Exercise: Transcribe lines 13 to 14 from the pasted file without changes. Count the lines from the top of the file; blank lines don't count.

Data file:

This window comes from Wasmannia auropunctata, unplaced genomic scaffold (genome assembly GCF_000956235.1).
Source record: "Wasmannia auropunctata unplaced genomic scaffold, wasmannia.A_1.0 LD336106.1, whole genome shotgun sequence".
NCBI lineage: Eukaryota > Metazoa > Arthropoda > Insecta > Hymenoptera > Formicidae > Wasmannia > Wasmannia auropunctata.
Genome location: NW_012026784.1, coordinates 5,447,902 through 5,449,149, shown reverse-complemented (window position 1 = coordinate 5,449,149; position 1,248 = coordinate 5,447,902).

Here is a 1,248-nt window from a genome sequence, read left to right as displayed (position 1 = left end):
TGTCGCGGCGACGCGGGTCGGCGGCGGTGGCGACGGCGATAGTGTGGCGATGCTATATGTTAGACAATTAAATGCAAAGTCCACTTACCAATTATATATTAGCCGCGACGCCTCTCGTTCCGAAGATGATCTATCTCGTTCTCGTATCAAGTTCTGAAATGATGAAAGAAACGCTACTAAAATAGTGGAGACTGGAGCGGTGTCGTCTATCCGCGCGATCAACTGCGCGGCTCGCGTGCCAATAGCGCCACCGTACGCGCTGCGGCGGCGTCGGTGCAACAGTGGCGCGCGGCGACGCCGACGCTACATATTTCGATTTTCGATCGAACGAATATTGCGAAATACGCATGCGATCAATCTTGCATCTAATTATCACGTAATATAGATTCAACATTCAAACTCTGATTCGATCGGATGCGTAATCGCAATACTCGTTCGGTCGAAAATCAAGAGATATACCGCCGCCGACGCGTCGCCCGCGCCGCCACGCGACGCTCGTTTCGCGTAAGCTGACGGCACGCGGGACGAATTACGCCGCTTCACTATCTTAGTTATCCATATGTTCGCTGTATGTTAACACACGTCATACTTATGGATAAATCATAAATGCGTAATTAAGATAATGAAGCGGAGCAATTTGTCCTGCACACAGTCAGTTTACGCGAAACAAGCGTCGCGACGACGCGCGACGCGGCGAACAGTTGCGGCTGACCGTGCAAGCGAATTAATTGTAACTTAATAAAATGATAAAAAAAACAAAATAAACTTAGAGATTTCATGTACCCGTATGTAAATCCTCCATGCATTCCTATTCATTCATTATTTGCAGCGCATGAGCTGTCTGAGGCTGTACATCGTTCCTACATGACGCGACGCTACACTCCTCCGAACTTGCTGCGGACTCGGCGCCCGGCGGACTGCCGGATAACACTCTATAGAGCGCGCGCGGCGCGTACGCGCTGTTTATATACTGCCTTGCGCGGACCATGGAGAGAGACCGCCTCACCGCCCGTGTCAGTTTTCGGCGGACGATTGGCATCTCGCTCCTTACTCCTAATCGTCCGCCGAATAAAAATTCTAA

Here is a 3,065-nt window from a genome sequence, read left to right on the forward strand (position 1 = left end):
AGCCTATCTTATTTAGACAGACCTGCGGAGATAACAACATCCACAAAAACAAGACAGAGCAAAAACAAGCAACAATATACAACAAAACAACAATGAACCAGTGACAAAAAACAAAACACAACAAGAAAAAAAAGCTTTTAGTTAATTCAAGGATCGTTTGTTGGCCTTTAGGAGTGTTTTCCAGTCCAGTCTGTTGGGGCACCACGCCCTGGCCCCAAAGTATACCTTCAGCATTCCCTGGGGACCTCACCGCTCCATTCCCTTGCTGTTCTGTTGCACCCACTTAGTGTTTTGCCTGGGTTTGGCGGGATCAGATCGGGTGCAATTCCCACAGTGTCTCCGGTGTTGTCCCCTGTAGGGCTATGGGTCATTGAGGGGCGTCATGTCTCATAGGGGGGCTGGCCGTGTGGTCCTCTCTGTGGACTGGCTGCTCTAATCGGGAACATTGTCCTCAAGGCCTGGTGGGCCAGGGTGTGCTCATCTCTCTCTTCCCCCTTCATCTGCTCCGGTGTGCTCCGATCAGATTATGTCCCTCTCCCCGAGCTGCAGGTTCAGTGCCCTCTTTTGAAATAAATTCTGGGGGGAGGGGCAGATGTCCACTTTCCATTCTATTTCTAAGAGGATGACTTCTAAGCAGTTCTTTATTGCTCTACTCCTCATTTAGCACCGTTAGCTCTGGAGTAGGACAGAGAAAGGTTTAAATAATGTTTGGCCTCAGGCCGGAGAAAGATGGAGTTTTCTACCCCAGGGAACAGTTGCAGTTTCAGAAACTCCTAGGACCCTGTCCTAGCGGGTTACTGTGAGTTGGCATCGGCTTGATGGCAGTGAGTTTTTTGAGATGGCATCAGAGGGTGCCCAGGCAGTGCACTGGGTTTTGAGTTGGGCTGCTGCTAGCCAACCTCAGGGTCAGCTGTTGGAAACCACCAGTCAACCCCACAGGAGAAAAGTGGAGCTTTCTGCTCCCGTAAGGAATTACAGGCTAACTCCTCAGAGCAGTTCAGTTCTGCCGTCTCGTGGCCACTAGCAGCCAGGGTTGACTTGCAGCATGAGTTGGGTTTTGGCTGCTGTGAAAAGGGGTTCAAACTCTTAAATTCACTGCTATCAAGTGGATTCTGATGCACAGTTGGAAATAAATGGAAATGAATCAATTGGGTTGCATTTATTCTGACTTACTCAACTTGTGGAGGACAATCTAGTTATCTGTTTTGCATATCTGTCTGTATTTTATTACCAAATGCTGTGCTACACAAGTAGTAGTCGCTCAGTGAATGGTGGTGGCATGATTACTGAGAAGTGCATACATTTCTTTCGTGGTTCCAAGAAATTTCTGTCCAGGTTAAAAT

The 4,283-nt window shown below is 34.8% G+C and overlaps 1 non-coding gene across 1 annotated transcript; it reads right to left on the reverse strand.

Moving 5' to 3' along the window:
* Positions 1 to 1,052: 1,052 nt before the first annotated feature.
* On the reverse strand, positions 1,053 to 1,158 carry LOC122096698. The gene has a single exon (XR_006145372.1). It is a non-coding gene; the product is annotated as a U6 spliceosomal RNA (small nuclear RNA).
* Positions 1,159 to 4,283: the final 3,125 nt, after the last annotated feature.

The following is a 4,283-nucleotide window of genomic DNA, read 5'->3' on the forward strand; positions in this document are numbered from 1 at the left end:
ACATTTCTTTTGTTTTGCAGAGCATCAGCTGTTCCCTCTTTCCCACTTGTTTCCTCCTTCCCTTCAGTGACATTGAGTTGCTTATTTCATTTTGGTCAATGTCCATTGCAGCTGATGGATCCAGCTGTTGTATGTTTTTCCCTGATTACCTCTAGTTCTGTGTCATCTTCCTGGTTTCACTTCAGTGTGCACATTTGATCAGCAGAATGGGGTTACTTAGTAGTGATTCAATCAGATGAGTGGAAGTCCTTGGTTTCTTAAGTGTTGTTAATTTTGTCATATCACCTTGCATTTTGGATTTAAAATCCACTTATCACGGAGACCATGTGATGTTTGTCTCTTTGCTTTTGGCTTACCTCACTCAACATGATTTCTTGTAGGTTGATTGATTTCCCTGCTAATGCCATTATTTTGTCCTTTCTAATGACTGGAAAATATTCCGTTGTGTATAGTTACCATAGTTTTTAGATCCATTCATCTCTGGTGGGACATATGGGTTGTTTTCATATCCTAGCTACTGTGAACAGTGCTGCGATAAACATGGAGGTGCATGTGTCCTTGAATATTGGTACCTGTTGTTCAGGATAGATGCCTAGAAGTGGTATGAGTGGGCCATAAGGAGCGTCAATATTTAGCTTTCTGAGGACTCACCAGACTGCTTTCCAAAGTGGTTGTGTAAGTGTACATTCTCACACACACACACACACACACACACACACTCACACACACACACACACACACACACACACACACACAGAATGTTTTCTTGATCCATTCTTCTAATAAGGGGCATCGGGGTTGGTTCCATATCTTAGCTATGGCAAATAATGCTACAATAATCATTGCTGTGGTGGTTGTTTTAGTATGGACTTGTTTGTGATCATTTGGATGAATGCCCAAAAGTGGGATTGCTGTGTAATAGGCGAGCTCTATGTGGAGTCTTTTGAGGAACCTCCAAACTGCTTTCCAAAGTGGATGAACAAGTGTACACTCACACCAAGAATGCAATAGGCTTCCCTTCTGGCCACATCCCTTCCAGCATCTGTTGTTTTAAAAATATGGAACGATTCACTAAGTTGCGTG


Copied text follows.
* Positions 1,159 to 4,283: the final 3,125 nt, after the last annotated feature.

The following is a 4,283-nucleotide window of genomic DNA, read 5'->3' on the forward strand; positions in this document are numbered from 1 at the left end: